“We try never to forget that medicine is for the people. It is not for profits. The profits follow, and if we have remembered that they never fail to appear. The better we have remembered, the larger they have been.” These are the heartwarming words of George W. Merck, founder and past president of the eponymous pharmaceutical company. Heartwarming—but are they true? They imply that pharmaceutical companies do well (financially) by doing good (medically). There does seem to be truth in this.

    Certainly, they have done well: pharmaceutical companies are always among the most profitable, with rates of return...

  9. 6 Wal-Mart and Starbucks
    (pp. 113-136)

    Wal-Mart presents us with a paradox. It is one of the most admired companies in America, indeed in the world. It has been on Fortune Magazine’s list of the most admired for many years, and in 2003 and 2004 was top of that list, the most admired company in America two years running. Still regarded as one of the best companies in America to work for, it has morphed into one of the most hated even while continuing as one of the most admired. Wal-Mart even has its own NGOs devoted to harassing it and exposing its alleged failure. (See...

  10. 7 Interface and Monsanto
    (pp. 137-151)

    Interface is a carpet company. In fact, it is the largest such company in the world, selling 40 percent of all the carpet tiles used in commercial buildings in 110 countries around the world, with sales of about $900 million in 2004.¹ For a company founded only in 1974, this is an impressive achievement. The current CEO, Ray Anderson, was the founder: he established Interface as a joint venture between Carpets International Plc, a British company, and a group of American investors. Carpet tiles, Interface’s main product, are attractive to commercial users because they allow selective replacement: you can replace...

  11. 8 Outsourcing
    (pp. 152-175)

    Outsourcing is one of the most controversial and divisive topics on the contemporary political scene. American and European manufacturing companies commonly carry out much of their production in low-wage countries, through local subsidiaries or through independent companies specializing in products to be sold under Western brand names. In the press this practice is often referred to disparagingly as “exporting jobs.”

    Most garment and footwear manufacturers use overseas subcontractors to produce their goods, as do many makers of electronic devices. Indeed, in industries where labor costs are important, outsourcing is now virtually ubiquitous: for example, in the low- and medium-price categories,...

  12. 9 Getting Rich by Selling to the Poor
    (pp. 176-196)

    Those of us lucky enough to live in rich countries probably do not often consider the role of capital markets in our lives. Indeed, we may even be unaware that they play any role at all. Yet they do and it is a central one. Most of us have mortgages—large loans secured against our houses and paid back from future income over periods as long as thirty years. Allowing us to borrow against future income is a major role of capital markets. When we take out a mortgage is not the only time we do this: most consumer credit,...

  13. 10 Cell Phones and Development
    (pp. 197-207)

    We are so used to using the telephone that it requires a feat of imagination to think of life without phones and the services based on them, services that include faxes, e-mail, and Internet access. Without phones you would depend for communication on the vagaries of the postal system, or on personally visiting the people to whom you want to talk. The time and effort required to communicate would be many times greater than we are used to and would surely consume much of the day. Productivity would be less, because of the time spent in communicating and the impossibility...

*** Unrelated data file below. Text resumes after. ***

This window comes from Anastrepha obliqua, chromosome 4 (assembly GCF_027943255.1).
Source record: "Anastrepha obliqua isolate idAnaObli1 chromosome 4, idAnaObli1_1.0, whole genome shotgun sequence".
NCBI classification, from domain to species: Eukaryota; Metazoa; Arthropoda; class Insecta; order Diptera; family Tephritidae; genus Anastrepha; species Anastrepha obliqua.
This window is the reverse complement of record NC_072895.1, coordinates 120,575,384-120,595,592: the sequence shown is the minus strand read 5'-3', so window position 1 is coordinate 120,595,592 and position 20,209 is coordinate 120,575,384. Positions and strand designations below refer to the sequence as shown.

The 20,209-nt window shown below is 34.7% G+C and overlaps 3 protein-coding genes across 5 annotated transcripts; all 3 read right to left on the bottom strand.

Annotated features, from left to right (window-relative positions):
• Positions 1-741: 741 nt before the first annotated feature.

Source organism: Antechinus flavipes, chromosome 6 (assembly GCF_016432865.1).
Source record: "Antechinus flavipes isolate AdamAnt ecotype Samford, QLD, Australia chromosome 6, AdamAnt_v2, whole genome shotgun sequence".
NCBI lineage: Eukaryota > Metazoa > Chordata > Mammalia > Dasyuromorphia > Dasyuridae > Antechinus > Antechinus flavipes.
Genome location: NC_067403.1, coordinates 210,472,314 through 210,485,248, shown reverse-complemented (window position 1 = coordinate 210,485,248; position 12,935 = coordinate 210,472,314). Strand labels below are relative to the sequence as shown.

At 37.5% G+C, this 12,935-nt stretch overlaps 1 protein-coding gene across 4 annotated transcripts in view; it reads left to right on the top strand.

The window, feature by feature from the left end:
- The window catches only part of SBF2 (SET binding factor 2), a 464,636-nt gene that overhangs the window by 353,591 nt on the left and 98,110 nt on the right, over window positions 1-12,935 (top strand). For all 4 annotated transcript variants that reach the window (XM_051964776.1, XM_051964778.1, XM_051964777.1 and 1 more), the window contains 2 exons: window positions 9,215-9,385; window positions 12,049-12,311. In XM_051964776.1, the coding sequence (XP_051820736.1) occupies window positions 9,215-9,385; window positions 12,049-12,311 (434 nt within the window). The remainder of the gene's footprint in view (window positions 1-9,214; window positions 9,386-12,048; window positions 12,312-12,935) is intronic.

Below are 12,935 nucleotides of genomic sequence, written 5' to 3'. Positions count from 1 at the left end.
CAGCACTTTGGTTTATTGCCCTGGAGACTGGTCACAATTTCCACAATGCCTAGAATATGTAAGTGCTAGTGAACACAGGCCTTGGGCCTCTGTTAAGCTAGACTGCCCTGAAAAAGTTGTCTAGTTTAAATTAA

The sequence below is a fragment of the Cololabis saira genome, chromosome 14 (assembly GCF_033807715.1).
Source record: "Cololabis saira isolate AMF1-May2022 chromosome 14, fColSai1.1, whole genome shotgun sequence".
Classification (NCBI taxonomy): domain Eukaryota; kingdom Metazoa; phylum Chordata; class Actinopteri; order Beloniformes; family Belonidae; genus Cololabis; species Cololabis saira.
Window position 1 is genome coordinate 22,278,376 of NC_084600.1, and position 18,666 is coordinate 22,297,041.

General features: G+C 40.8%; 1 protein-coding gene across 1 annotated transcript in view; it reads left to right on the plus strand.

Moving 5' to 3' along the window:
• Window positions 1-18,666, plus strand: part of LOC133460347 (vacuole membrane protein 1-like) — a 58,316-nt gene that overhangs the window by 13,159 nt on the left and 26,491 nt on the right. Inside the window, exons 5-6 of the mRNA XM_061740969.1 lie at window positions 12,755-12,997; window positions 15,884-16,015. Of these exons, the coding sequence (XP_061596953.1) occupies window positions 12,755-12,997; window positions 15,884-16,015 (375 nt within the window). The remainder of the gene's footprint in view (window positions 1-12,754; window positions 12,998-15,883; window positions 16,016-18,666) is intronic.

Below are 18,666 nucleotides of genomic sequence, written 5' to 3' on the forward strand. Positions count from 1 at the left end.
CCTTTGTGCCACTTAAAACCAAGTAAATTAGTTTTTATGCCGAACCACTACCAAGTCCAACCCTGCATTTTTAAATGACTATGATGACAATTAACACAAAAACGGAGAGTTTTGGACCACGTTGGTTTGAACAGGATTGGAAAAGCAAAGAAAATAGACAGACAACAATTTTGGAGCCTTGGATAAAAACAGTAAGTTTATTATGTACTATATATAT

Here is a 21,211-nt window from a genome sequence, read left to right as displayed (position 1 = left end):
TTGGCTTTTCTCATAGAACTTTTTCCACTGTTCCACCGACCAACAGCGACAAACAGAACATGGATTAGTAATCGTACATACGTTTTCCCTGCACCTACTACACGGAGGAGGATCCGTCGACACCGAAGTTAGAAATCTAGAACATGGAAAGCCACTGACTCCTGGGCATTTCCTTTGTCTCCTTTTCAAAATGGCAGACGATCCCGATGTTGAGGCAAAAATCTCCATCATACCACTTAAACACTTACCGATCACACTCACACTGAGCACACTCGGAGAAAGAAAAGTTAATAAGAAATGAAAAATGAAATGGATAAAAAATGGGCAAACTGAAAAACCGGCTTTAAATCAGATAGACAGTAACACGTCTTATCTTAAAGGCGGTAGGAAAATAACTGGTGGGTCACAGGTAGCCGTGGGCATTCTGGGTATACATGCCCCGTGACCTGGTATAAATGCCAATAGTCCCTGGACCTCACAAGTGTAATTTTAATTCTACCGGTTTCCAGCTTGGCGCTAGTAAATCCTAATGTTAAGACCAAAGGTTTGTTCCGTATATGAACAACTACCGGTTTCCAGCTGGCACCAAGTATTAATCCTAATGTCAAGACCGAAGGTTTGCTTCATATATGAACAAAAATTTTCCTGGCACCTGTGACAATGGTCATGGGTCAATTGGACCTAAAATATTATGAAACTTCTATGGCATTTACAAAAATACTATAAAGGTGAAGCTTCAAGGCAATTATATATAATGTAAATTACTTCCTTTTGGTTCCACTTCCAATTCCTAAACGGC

14. 11 Measuring Corporate Responsibility
    (pp. 208-224)

    There are people who measure corporate social and environmental performance for a living. I emphasize this because it might seem a rather intangible concept, interesting and intellectually important but nonetheless unquantifiable. This is not so: we encountered measures in Chapter 2, in reviewing empirical studies of the effect of corporate responsibility on corporate financial performance. Each of the studies reviewed there used a quantitative measure, more often than not of the environmental dimension. We also encountered there the work of companies like KLD Research and Analytics of Boston and Innovest Strategic Value Advisors of New York. Both sell comprehensive social...

  15. 12 Social and Environmental Policies and Corporate Strategy
    (pp. 225-235)

    How a company behaves on social and environmental issues can affect its financial performance. Senior executives responsible for financial performance therefore need to concern themselves with these matters. In this chapter, I present a framework for thinking about corporate responsibility from the executive’s perspective, tying together material from the earlier chapters to focus it on executive decisions, and ultimately on the place of social and environmental policies in a corporation’s overall business strategy.

    I want to start by emphasizing what social and environmental policies are not. They are not philanthropy, not public relations, and not marketing. All of these have...

  16. 13 Conclusions
    (pp. 236-246)

    We saw in Chapter 1 that divergences between corporate and social interests can occur naturally when external costs are associated with a firm’s activities, as in the case of pollution or greenhouse gas emission, or when the outcome of the activity is controversial because of its distributional implications, the classic example here being the use of low-wage labor in poor countries. In these cases, what is most profitable is not always most desirable from a social perspective. Companies will want to use polluting activities more than can be justified from a social perspective, or to pay wages that in spite...

  17. NOTES
    (pp. 247-262)
  18. INDEX
    (pp. 263-272)